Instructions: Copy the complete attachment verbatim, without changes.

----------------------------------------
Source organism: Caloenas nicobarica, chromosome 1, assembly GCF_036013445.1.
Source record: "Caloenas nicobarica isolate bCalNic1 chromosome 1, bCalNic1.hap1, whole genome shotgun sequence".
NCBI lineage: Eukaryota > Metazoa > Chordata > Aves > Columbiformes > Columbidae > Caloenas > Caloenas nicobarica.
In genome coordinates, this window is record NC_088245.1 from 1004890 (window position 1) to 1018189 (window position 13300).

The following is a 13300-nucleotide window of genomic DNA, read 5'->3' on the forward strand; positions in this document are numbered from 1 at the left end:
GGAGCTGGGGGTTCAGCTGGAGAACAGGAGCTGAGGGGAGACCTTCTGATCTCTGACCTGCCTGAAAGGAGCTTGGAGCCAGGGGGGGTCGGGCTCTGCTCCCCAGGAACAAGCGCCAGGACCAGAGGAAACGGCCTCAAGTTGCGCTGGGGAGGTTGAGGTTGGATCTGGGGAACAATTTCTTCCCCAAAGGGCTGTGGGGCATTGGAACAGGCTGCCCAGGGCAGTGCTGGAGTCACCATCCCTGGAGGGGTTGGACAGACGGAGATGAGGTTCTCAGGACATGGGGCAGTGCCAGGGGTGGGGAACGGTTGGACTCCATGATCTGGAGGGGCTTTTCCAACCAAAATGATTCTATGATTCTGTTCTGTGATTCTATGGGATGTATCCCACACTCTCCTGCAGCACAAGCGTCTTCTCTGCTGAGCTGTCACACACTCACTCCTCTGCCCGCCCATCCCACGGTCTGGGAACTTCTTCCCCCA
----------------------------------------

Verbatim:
Source organism: Caloenas nicobarica, chromosome 1, assembly GCF_036013445.1.
Source record: "Caloenas nicobarica isolate bCalNic1 chromosome 1, bCalNic1.hap1, whole genome shotgun sequence".
NCBI lineage: Eukaryota > Metazoa > Chordata > Aves > Columbiformes > Columbidae > Caloenas > Caloenas nicobarica.
In genome coordinates, this window is record NC_088245.1 from 1004890 (window position 1) to 1018189 (window position 13300).

The following is a 13300-nucleotide window of genomic DNA, read 5'->3' on the forward strand; positions in this document are numbered from 1 at the left end:
GGAGCTGGGGGTTCAGCTGGAGAACAGGAGCTGAGGGGAGACCTTCTGATCTCTGACCTGCCTGAAAGGAGCTTGGAGCCAGGGGGGGTCGGGCTCTGCTCCCCAGGAACAAGCGCCAGGACCAGAGGAAACGGCCTCAAGTTGCGCTGGGGAGGTTGAGGTTGGATCTGGGGAACAATTTCTTCCCCAAAGGGCTGTGGGGCATTGGAACAGGCTGCCCAGGGCAGTGCTGGAGTCACCATCCCTGGAGGGGTTGGACAGACGGAGATGAGGTTCTCAGGACATGGGGCAGTGCCAGGGGTGGGGAACGGTTGGACTCCATGATCTGGAGGGGCTTTTCCAACCAAAATGATTCTATGATTCTGTTCTGTGATTCTATGGGATGTATCCCACACTCTCCTGCAGCACAAGCGTCTTCTCTGCTGAGCTGTCACACACTCACTCCTCTGCCCGCCCATCCCACGGTCTGGGAACTTCTTCCCCCA